Most of the technical developments of combining emission and x-ray tomography began in the 1990s; the first multimodality scanner combining positron emission tomography (PET) and computed tomography (CT) sequentially was introduced to the medical imaging community in 1991 [1, 2].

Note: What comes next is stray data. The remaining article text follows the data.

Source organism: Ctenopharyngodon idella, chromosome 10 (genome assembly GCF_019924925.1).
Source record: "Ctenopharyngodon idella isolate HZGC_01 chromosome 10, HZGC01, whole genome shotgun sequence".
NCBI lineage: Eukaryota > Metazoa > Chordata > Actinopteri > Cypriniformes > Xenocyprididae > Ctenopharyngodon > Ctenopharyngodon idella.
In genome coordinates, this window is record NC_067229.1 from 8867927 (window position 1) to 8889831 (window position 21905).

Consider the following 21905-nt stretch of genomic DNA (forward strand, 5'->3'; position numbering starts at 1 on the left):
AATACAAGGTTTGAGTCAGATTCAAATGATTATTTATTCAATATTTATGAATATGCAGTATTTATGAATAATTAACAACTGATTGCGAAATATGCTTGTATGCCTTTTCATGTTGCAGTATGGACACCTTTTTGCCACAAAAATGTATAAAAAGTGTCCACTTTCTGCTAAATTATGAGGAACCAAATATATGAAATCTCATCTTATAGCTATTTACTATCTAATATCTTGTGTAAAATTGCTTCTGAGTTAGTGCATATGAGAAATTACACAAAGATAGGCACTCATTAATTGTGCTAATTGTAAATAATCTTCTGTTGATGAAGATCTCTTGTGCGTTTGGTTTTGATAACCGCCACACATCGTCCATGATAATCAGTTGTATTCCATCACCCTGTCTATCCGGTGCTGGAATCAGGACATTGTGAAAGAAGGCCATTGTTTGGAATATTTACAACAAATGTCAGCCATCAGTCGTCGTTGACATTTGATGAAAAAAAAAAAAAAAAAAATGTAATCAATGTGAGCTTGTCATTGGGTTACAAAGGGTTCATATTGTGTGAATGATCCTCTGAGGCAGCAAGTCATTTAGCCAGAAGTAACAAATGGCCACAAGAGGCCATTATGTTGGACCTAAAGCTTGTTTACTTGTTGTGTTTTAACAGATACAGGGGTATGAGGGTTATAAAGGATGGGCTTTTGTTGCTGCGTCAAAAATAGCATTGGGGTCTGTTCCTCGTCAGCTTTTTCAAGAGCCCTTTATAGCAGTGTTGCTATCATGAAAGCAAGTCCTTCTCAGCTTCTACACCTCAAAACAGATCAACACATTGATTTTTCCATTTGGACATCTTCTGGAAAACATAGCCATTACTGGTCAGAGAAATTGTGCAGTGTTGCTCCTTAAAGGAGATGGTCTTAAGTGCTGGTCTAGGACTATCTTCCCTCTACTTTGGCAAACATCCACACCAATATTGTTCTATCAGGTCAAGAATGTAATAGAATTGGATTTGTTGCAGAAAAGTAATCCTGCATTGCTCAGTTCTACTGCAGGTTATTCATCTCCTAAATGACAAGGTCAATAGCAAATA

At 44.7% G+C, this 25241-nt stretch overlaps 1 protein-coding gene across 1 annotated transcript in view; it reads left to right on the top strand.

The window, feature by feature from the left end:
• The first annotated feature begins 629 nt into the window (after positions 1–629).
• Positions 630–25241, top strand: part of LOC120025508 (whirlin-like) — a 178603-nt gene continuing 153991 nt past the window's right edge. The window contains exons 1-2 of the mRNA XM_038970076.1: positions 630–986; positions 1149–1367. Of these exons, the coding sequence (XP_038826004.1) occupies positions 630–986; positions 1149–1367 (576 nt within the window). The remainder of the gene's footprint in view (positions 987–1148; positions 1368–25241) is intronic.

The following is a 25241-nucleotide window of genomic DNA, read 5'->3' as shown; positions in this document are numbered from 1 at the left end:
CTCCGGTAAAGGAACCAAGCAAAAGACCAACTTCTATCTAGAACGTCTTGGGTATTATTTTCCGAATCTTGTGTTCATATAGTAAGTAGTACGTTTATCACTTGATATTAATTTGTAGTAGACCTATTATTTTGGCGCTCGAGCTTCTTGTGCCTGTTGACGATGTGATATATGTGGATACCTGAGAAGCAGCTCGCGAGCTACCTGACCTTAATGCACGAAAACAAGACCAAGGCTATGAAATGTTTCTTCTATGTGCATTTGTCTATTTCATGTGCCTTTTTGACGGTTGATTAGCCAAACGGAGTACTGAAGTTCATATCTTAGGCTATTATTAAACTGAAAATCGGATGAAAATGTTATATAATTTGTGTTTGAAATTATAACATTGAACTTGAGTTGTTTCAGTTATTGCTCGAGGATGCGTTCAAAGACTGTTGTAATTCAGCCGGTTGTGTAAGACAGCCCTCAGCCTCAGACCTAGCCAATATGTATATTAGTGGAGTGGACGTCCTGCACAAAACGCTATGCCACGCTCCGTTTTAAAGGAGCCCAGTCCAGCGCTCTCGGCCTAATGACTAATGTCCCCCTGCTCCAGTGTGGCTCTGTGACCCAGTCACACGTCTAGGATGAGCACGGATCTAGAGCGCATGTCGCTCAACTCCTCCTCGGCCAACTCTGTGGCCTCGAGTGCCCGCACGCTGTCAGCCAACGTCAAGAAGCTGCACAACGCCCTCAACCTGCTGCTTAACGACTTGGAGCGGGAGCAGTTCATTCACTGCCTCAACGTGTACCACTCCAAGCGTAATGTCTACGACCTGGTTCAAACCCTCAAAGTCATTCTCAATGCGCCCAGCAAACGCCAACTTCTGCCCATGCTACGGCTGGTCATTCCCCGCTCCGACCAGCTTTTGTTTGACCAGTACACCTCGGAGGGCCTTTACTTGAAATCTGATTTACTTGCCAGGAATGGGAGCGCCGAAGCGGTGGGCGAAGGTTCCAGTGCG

Despite the software co-registration issues, limited soft tissue contrast, higher radiation dose (over 10 mSv), and significantly higher cost of the integrated PET/CT system, the stand-alone PET system disappeared in about a 4-year period after the first PET/CT system was introduced . Even though integrating PET and magnetic resonance imaging (MRI) was suggested earlier in the early mid-1990s , it was the successes as well as limitations of PET/CT that further motivated the integration of PET with MRI. It took about 15 years of research and development to arrive at the first commercially available whole-body simultaneous PET/MRI system [5–8]. The main reason for this slow development progress is due to a very complicated, and hence costly, integration process.